Leaders say farm to cafeteria movement is booming: Heres why
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WASHINGTON, April 16, 2014 - More than 1,000 stakeholders are gathering in Austin, Texas, this week for the National Farm to Cafeteria Conference, an event that organizers say will build on a growing effort to source local food for cafeterias in schools, hospitals and other institutions.
The conference, entitled “Powering Up,” is drawing food service professionals, farmers, educators, policy makers, entrepreneurs, youth leaders, representatives from nonprofits and government agencies, public health professionals and others engaged in the farm to cafeteria movement."
“It's an opportunity to learn from one another, develop new partnerships and share resources so that we can collectively advance the movement,” said Mary Stein, an associate director with the National Farm to School Network, a principle sponsor of the conference.
Organizers say the term “farm to cafeteria” encompasses all efforts to bring healthy, locally sourced food and nutrition and agriculture education opportunities to institutional cafeteria settings. This includes public and private preschools, childcare facilities, colleges and universities, hospitals and prisons, among others.
Stein told Agri-Pulse that the conference also gives stakeholders a chance to assess and hone the policy advocacy work that facilitates efforts to build the connection communities can have with fresh, healthy food and local food producers by working to change food purchasing and education practices at schools and other institutions.
In addition to advocating the procurement of local foods by schools and other institutions, Stein's group also engages students in educational activities related to agriculture, food, health or nutrition, and it encourages students to engage in hands-on learning through gardening.
Stein says the movement has grown dramatically over the past decade, noting as evidence that the first farm-to-cafeteria gathering in 2002 drew about 200 people, while organizers were forced to turn people away from this year's conference, the seventh over the past 12 years, after hitting maximum registration at 1,100 people.
Stein said the turnout in Austin is “gratifying” in that it shows the movement has gained traction across the country, an advance underscored by the most recent USDA agricultural census data that shows what began just a decade ago as just a sprinkling of schools participating in a farm to school program has now grown to 38,000 schools across the country that are buying food locally and/or are engaging in food and nutrition education efforts.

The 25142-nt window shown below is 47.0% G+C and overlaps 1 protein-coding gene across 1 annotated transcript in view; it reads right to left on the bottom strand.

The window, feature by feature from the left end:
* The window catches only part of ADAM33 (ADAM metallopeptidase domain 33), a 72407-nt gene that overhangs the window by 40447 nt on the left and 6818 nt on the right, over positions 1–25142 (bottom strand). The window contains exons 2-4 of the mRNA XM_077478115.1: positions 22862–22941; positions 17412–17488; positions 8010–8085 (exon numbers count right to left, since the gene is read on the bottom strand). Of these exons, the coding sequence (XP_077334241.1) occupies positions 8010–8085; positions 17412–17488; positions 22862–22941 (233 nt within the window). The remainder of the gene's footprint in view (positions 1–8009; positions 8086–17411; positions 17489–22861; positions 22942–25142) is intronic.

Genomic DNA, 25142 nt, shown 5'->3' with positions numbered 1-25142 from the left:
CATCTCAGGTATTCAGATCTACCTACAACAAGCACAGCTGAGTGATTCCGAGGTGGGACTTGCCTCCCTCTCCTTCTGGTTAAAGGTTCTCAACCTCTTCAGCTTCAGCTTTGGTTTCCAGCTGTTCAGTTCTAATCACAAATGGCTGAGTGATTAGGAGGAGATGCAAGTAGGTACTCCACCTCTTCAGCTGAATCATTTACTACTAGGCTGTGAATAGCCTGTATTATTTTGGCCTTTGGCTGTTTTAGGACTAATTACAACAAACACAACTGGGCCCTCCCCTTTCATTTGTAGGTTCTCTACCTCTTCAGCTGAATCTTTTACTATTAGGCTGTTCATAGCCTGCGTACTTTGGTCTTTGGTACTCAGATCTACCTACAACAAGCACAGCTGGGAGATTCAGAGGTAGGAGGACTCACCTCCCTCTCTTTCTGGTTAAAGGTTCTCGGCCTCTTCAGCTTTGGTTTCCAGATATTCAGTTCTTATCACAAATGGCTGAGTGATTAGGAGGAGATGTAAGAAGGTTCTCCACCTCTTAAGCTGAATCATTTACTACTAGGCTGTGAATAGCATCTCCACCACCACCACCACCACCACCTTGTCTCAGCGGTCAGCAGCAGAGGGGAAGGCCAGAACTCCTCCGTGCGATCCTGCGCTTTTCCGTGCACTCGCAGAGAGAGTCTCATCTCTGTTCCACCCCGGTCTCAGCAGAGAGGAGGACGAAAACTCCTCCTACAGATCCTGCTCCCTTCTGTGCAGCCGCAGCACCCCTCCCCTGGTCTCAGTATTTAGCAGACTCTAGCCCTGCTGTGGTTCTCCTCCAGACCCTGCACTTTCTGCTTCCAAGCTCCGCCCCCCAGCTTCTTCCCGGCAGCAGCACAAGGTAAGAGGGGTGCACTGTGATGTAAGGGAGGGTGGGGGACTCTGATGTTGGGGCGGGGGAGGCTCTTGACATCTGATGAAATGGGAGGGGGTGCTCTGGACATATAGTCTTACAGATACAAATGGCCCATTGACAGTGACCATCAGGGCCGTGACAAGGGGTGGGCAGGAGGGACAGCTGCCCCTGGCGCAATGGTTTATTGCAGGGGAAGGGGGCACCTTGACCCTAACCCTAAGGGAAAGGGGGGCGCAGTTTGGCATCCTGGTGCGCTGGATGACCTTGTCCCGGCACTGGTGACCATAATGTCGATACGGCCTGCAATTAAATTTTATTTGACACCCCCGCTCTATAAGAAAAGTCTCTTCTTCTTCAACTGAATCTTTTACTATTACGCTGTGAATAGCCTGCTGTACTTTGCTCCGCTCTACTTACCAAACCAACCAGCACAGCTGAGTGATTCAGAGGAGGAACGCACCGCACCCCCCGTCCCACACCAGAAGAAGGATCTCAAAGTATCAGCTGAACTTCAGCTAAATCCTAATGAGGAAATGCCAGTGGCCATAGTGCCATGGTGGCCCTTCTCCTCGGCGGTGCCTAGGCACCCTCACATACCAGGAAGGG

The Farm to School network leaders says a Farm to School Program run by USDA's Food and Nutrition Service is significantly contributing to the growth of the movement. The USDA program is an outgrowth of federal child nutrition legislation and was promoted by the network, a vast range of local, grassroots advocacy groups and congressional champions like Sen. Patrick Leahy, D.-Vt. The program was established by Congress in 2004. But the real authority came in 2010 when Congress set aside $5 million annually to be used for competitive grants that schools and districts can use to implement their own programs to source more foods locally and to provide complementary educational activities to students that emphasize food, farming, and nutrition.
The USDA program, which Stein calls “a huge capacity builder, is this year hosting twice monthly webinars through June to showcase the variety of ways school districts can purchase local foods. All of the webinars, which are held at 2 p.m. EDT on the second and fourth Thursdays of the month, are recorded and made available on the USDA Farm to School webinar page within a week or two of being held. Topics range from procurement basics to using geographic preference, to finding local producers, to buying local through a Department of Defense fresh produce program.
Conference organizers say that cafeterias in schools, universities, prisons, hospitals and childcare centers serve more than 40 million Americans every day during the school year, placing the farm to cafeteria movement at the forefront of the fight to end obesity and strengthen local food systems.
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